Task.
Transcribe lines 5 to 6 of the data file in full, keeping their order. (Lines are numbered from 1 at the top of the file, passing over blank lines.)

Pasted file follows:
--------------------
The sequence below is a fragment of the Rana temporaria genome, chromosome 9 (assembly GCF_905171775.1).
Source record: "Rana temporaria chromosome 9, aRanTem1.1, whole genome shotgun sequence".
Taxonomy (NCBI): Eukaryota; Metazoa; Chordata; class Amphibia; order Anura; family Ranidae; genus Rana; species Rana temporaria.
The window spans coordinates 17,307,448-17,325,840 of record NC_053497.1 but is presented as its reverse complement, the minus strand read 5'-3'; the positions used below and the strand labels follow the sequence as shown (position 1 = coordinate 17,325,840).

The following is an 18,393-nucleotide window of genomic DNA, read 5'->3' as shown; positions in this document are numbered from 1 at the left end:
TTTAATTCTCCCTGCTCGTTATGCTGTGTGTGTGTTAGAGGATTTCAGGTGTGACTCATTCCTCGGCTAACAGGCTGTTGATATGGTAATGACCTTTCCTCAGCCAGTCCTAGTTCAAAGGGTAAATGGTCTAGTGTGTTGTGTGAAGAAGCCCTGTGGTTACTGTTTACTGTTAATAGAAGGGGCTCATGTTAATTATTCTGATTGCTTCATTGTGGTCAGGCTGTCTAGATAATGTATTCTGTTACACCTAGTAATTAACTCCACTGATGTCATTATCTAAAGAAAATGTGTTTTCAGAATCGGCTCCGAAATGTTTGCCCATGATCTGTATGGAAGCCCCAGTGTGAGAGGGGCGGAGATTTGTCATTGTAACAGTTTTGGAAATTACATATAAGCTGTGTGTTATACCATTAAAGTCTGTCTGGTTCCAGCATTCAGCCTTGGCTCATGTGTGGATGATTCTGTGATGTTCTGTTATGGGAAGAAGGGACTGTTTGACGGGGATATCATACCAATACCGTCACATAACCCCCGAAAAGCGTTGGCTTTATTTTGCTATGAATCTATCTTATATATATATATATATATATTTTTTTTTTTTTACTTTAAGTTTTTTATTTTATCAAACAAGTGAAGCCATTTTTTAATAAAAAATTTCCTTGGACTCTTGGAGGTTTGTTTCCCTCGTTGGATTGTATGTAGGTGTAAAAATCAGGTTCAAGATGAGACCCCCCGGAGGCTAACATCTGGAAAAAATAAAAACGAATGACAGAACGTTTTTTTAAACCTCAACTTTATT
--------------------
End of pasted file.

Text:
The following is an 18,393-nucleotide window of genomic DNA, read 5'->3' as shown; positions in this document are numbered from 1 at the left end:
TTTAATTCTCCCTGCTCGTTATGCTGTGTGTGTGTTAGAGGATTTCAGGTGTGACTCATTCCTCGGCTAACAGGCTGTTGATATGGTAATGACCTTTCCTCAGCCAGTCCTAGTTCAAAGGGTAAATGGTCTAGTGTGTTGTGTGAAGAAGCCCTGTGGTTACTGTTTACTGTTAATAGAAGGGGCTCATGTTAATTATTCTGATTGCTTCATTGTGGTCAGGCTGTCTAGATAATGTATTCTGTTACACCTAGTAATTAACTCCACTGATGTCATTATCTAAAGAAAATGTGTTTTCAGAATCGGCTCCGAAATGTTTGCCCATGATCTGTATGGAAGCCCCAGTGTGAGAGGGGCGGAGATTTGTCATTGTAACAGTTTTGGAAATTACATATAAGCTGTGTGTTATACCATTAAAGTCTGTCTGGTTCCAGCATTCAGCCTTGGCTCATGTGTGGATGATTCTGTGATGTTCTGTTATGGGAAGAAGGGACTGTTTGACGGGGATATCATACCAATACCGTCACATAACCCCCGAAAAGCGTTGGCTTTATTTTGCTATGAATCTATCTTATATATATATATATATATATTTTTTTTTTTTTACTTTAAGTTTTTTATTTTATCAAACAAGTGAAGCCATTTTTTAATAAAAAATTTCCTTGGACTCTTGGAGGTTTGTTTCCCTCGTTGGATTGTATGTAGGTGTAAAAATCAGGTTCAAGATGAGACCCCCCGGAGGCTAACATCTGGAAAAAATAAAAACGAATGACAGAACGTTTTTTTAAACCTCAACTTTATT